Tips for the Perfect Job Search: Advice from Successful Job Seekers

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Do you wonder why some of your friends with equal skills get a job they like quicker than you? Some people are just better at looking for a job than others.  It's not that they are more talented than you are or have better skills, they are just better at focusing on getting what they need; a job.

 

Determined and tireless these proficient job seekers do land a job faster and more targeted in their field of choice.  So what makes them more successful at finding a great job?  Are they luckier than you are?  Better networked? Or, are they really smarter than you?

 

It's probably none of the above.  But, they do excel at using the resources that they have and do have a system for sourcing jobs.  It's this methodology that separates them from being gainfully employed from jobless, trying to cover their rent.  Check out some tips that I have sourced from job seekers that really know how to get a job even in this sluggish job market.

 

Advice from successful job seekers:

 

  • Have a concise idea of what you want to do. Spend quality time doing some soul searching as to what your desired and natural path should be in your career and the steps needed to get there.  Evaluate your skills, interests, and desired lifestyle before you even apply for a job.

 

  • Apply for jobs that you have the skills and experience needed for the position.  You may not have direct experience for a position you apply for, but at least have done some of the items listed in a job description.

 

  • Target companies and do your research for the department heads and potential hiring managers names.  Look for contact information on LinkedIn and Facebook where you will find both personal and professional e-mail addresses and phone numbers.  It's all out there, you just need to spend time looking for the information. 

 

  • Skip the HR department and contact the hiring managers directly via e-mail with a brief note stating that you are in the area and would like to meet for fifteen minutes to introduce yourself. Give them an overview of who you are in three sentences and attach your resume.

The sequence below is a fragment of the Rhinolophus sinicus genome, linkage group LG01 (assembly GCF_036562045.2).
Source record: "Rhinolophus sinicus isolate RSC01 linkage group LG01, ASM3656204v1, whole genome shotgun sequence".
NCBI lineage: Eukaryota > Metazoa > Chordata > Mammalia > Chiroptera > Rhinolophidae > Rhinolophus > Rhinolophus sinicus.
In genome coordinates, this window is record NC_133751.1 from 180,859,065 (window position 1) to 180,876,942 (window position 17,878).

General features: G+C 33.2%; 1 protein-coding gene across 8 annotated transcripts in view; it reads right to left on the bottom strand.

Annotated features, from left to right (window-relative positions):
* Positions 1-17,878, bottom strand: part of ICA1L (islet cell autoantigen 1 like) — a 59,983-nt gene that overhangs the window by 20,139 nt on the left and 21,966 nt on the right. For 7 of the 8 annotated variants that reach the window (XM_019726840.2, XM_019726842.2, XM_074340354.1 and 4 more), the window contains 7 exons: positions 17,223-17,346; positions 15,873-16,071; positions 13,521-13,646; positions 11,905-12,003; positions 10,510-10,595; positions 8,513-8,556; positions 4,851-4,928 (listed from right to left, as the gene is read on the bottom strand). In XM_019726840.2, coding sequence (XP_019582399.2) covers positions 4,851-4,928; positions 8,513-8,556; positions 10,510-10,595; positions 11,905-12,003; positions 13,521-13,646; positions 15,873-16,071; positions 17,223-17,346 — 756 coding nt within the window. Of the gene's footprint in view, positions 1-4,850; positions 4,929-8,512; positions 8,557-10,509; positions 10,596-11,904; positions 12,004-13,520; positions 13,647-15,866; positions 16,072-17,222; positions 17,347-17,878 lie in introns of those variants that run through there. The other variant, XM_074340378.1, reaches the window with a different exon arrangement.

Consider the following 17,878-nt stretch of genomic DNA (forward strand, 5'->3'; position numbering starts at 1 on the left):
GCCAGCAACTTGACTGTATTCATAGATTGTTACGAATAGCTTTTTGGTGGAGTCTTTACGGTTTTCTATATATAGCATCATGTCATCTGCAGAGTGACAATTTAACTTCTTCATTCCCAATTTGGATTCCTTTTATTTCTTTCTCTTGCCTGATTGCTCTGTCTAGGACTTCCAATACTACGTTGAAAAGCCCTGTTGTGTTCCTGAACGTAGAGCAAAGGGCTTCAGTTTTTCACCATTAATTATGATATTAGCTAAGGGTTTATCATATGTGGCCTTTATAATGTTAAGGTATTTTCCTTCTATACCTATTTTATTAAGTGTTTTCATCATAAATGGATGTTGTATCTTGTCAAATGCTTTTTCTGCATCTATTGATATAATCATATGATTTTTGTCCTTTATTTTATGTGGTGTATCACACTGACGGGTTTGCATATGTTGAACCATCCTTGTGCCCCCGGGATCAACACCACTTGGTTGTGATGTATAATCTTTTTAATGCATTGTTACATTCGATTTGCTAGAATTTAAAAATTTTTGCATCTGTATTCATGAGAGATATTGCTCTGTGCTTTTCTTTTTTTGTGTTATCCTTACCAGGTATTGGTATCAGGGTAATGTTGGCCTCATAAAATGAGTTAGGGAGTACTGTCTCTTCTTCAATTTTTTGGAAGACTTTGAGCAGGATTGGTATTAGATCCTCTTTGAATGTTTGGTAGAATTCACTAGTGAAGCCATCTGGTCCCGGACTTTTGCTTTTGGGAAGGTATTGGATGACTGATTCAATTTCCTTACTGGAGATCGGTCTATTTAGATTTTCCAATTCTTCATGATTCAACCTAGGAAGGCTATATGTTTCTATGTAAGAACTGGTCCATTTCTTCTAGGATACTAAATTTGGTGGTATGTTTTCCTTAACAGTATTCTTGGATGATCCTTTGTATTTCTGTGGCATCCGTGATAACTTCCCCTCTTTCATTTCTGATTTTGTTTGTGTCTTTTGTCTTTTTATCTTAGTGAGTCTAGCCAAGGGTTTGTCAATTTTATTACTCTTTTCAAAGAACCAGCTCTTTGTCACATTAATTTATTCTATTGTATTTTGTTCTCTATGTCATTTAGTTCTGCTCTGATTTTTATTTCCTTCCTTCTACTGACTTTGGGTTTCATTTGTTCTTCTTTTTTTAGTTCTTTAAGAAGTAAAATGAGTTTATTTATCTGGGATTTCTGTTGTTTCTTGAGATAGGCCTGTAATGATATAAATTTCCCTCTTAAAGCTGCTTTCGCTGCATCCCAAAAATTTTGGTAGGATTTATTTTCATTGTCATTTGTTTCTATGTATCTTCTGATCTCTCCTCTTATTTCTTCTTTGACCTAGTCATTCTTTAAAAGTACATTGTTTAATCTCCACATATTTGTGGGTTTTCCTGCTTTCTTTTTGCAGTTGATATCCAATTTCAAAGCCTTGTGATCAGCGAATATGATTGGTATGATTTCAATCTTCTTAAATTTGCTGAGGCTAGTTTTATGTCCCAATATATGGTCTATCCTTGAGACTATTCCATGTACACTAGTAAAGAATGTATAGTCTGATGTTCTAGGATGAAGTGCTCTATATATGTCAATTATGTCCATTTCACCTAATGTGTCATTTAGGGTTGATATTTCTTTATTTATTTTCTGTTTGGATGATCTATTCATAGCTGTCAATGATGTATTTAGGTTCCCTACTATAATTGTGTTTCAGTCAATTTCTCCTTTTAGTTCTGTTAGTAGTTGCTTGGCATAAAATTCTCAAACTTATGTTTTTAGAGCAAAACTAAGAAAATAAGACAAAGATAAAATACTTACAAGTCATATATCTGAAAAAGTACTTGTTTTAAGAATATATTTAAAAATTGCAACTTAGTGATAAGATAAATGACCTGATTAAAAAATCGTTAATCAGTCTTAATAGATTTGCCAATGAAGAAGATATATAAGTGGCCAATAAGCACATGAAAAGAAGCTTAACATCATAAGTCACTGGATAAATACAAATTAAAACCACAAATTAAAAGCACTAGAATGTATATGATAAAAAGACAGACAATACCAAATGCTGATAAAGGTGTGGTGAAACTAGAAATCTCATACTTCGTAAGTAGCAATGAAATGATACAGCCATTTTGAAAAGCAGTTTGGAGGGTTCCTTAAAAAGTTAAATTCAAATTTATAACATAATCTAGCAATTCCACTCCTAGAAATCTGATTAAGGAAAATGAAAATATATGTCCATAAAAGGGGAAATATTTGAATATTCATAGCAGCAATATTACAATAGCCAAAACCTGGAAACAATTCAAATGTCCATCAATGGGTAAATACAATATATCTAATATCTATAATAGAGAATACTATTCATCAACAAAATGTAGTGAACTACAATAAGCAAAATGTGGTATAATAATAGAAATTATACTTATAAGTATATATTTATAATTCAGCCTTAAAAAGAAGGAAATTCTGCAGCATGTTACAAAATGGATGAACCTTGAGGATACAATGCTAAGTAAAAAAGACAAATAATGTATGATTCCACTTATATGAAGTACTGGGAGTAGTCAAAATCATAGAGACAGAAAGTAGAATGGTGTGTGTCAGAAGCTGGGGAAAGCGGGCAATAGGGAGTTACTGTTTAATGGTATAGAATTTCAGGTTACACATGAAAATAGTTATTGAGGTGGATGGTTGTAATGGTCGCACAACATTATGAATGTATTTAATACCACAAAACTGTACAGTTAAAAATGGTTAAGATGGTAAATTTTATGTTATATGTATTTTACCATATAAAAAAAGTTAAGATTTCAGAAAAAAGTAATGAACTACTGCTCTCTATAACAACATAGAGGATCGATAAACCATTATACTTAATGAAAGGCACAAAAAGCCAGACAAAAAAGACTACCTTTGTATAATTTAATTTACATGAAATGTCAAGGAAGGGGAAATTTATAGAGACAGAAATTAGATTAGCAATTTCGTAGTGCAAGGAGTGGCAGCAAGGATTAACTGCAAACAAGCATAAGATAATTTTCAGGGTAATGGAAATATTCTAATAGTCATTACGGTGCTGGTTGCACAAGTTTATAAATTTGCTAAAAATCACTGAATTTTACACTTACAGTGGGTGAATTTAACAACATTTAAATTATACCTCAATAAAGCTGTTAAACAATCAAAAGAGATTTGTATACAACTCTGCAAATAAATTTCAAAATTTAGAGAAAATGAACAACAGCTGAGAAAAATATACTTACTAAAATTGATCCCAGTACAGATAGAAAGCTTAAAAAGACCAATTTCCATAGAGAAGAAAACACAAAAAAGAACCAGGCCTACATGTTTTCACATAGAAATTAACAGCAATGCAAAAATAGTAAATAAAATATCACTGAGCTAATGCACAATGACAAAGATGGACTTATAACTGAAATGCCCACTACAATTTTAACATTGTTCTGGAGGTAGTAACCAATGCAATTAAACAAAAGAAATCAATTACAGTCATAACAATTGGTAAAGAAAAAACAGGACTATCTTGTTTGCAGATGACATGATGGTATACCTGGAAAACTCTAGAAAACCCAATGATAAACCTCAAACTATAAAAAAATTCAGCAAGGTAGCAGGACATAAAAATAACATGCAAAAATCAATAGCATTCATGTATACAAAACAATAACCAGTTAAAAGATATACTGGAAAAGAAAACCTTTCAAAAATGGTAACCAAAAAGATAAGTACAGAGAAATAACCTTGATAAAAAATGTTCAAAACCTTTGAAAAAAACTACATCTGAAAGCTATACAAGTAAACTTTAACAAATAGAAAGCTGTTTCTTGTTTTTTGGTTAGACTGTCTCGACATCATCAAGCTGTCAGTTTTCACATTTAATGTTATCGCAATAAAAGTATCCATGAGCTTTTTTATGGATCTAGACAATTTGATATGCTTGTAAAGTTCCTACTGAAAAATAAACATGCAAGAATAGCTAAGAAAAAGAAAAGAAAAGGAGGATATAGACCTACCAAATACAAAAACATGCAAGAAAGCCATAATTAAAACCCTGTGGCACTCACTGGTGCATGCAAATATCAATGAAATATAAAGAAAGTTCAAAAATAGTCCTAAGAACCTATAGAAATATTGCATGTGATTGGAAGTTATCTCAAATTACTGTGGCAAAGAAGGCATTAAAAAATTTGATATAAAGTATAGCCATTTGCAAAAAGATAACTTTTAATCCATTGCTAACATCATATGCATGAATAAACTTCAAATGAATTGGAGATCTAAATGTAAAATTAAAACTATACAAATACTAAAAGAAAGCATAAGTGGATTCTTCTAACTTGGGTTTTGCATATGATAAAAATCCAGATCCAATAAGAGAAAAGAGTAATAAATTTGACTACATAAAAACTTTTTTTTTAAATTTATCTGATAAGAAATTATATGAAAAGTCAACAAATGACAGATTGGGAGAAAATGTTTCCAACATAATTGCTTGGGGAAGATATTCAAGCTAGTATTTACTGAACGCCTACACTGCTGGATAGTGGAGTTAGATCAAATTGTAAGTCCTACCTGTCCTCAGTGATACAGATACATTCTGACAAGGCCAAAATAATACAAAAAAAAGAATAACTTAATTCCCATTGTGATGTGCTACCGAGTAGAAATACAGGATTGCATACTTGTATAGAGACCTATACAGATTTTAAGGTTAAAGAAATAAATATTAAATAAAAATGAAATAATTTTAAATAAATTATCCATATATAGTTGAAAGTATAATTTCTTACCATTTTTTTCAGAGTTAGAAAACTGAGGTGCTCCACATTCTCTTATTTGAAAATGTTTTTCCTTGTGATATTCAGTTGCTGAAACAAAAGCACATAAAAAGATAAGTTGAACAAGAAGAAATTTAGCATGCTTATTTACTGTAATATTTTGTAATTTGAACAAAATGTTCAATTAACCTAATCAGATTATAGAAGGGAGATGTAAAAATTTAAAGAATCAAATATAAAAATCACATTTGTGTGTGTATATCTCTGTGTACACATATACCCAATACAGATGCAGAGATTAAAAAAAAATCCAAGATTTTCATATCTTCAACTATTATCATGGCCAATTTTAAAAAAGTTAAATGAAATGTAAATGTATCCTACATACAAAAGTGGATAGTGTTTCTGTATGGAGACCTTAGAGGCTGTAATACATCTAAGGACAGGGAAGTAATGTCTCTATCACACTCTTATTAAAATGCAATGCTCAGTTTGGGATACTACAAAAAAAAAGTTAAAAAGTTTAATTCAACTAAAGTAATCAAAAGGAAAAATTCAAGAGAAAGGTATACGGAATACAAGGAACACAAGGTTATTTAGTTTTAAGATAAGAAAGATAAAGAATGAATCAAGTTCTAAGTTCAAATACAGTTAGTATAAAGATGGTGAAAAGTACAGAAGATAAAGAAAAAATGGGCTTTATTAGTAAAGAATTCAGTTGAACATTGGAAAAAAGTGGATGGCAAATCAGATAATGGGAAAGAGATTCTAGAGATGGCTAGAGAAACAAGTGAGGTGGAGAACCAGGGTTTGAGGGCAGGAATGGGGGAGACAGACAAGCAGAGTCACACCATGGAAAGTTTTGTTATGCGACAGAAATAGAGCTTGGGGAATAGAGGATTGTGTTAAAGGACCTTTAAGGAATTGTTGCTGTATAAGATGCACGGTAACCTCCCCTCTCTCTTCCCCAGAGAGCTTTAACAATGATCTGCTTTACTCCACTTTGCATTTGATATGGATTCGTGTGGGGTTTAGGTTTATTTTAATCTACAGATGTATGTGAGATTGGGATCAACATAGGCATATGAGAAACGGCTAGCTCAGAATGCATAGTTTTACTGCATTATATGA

• Once your information is forwarded to the hiring managers, contact them after three days if no response and gently remind them that you would appreciate if you could just meet them, whether they have a job opening or not. Some will respond, others won't; just go to your next contact and don't take it personally.

 

  • Once you have a meeting set up with a hiring manager practice a concise overview of your skills and what you can offer a company.  Either the person you are meeting is looking for workers, will pass you on to another department or refer you into one of their colleagues.  This happens most of the time. 

 

  • Never ask for a job in these exploratory "interviews".  The object is to network and meet new people in your industry that can help you find a job.  Look at these people as mentors, not hiring managers.

It is always better to look for a job when you are gainfully employed.  Companies like to hire workers that are employed, even though they may have laid-off hundreds of workers the year before.  Being employed is powerful and does give you an advantage over workers that are unemployed.  Not fair, but true.

 

 Yet, if you take these steps and build your own mentoring network, whether you are currently employed or not, you will get a job that matches your interests, skills and experience faster than you can imagine.  Just keep it up and it will happen!

 

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